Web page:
Doctors are normally the first people to come to mind when someone mentions a hospital.
However, if you stop to think about the devices present in hospitals, including heart monitors, electric thermometers and implantable hip replacements, the influence of engineers becomes readily apparent. With the rising costs of health care, the demand for biomedical engineers in designing and implementing novel and innovative approaches to medical devices has grown significantly.
In 2011, the New York Times declared biomedical engineering to be the most in-demand job for the following decade. This phenomenon begs the questions: Could engineers one day replace doctors in the health-care system?
The most likely answer to this question is no – doctors must work in collaboration with engineers to achieve improved outcomes in health care. However, these engineers will need specialized training to understand the language and challenges associated in working with patients to improve care.
To address this need, the University of Victoria began offering undergraduate degrees in biomedical engineering last fall. The program is the first of its kind in Western Canada, as most schools only offer the ability to obtain a biomedical option as part of another engineering degree program.
Not only does the University of Victoria offer students the ability to obtain a biomedical engineering degree, students can major in mechanical or electrical engineering and complete the biomedical option by taking appropriate courses. The biomed program has been a huge success, with our initial class of 23 highly enthusiastic students making it the second-most popular choice among engineering majors.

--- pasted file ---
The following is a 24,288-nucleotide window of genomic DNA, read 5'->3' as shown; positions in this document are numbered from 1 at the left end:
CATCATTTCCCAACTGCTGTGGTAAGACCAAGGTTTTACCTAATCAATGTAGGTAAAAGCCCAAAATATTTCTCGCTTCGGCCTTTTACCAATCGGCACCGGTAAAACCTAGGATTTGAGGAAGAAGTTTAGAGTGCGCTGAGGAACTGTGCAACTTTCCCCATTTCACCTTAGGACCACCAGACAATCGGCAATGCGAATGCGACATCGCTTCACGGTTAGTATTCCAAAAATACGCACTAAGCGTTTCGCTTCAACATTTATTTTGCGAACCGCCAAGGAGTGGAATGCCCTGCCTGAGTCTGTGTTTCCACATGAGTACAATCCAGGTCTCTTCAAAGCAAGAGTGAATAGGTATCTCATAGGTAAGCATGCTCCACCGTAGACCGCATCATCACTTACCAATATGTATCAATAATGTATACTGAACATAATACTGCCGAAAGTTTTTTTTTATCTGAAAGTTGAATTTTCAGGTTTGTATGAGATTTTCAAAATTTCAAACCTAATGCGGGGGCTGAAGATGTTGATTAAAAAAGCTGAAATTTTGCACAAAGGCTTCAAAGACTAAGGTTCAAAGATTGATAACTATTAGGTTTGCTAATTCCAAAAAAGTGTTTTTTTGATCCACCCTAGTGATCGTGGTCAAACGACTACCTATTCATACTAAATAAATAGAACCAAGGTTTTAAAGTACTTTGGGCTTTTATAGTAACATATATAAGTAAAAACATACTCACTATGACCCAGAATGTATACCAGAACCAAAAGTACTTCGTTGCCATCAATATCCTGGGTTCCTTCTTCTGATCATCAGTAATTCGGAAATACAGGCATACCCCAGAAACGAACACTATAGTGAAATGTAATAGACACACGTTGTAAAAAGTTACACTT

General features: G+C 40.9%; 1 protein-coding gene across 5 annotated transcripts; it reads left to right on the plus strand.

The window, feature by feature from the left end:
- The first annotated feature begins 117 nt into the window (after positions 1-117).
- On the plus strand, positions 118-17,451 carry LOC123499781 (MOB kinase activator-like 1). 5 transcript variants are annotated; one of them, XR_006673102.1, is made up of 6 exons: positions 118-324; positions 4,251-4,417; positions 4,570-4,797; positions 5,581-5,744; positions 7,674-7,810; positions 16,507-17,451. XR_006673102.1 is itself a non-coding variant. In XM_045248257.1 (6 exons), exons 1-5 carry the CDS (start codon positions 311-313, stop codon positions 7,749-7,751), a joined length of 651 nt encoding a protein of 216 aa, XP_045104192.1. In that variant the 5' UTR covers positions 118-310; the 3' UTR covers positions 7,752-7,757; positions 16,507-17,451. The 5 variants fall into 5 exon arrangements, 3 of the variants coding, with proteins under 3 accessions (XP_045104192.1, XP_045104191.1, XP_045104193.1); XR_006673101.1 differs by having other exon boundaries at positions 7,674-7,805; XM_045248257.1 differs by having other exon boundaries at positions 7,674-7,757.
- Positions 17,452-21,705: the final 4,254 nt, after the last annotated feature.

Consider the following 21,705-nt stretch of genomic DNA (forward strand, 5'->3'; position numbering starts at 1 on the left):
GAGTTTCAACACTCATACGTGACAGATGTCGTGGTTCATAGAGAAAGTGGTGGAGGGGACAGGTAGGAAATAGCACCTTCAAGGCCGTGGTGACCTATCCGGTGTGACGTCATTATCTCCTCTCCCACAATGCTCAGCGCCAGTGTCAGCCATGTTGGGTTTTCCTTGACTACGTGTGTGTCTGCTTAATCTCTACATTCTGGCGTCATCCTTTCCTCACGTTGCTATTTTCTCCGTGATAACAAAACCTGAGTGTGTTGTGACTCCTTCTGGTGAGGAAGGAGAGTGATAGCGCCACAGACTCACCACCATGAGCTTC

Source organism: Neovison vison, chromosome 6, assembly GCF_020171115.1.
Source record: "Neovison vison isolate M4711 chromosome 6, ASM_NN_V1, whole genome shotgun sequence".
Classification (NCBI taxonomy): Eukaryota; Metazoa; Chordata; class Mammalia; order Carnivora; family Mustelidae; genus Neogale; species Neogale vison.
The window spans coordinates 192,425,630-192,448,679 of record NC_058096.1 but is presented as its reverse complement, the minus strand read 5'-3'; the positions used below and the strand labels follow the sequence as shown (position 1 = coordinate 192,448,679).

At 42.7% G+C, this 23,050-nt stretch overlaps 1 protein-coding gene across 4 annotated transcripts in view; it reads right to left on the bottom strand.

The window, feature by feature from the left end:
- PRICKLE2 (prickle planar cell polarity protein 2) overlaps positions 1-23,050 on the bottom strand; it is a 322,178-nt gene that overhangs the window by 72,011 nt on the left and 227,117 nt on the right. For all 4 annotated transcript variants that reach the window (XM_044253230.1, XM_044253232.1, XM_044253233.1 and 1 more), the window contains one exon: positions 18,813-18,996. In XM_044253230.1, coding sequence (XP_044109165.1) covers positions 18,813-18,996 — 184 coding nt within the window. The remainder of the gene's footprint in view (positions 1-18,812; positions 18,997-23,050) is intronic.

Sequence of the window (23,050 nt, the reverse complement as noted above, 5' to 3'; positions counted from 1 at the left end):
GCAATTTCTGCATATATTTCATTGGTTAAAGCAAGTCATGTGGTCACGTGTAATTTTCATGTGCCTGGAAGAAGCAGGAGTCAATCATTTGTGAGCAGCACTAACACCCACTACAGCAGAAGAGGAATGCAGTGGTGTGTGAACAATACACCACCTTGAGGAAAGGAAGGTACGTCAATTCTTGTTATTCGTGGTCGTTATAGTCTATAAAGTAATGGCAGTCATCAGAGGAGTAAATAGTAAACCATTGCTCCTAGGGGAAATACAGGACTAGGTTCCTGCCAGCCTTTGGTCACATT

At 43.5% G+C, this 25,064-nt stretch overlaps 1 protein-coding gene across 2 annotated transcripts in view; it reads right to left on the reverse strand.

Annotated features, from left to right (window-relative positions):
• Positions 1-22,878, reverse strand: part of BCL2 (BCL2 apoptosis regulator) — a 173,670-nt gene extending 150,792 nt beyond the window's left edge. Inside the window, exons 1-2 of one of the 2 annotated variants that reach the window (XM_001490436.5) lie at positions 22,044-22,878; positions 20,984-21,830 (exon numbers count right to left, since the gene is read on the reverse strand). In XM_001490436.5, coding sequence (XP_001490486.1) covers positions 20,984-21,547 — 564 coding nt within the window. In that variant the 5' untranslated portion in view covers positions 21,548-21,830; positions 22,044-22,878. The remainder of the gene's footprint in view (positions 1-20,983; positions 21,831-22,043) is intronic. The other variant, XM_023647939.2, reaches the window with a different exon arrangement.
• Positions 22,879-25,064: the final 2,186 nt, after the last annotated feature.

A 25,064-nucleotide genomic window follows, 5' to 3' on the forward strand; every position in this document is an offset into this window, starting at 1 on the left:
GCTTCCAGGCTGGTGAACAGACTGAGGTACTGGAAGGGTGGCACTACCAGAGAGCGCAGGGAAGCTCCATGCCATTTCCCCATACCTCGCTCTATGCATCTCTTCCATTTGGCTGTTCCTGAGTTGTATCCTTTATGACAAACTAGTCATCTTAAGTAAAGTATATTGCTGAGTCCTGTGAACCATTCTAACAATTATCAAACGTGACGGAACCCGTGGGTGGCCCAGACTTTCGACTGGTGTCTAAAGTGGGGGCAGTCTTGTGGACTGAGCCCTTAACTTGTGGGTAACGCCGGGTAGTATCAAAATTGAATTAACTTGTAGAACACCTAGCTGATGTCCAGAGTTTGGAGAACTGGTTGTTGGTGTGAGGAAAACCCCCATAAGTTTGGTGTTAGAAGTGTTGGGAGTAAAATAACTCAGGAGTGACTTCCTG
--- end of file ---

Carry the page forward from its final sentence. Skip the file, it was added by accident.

One of the defining characteristics of the program is a unique two-course sequence that analyzes cells and organ systems from an engineering perspective. UVic is the only university in Canada to offer such quantitative physiology courses.
The students will also take an engineering design course, specifically focused on medical device design and taught by Nick Dechev, whose own research program focuses on producing prosthetic hands.
UVic has 19 engineering faculty involved with biomedical engineering-related research projects that are prime candidates for collaboration with doctors. These areas include biophotonics, biomechanics, tissue engineering, the analysis of medical images and medical device design.
Additionally, our program takes advantage of local expertise at the Vancouver Island Health Authority and Starfish Medical, a local start-up company that originated out of the University of Victoria. Biomed students also participate in four co-operative education work term placements. Our degree program prepares students for a number of post-graduate options, including working in the medical industry, attending medical school or pursuing further graduate education in biomedical engineering.
Dr. Stephanie Willerth is founding co-ordinator of the undergraduate Biomedical Engineering Program, in the medical sciences division of the Department of Mechanical Engineering at the University of Victoria.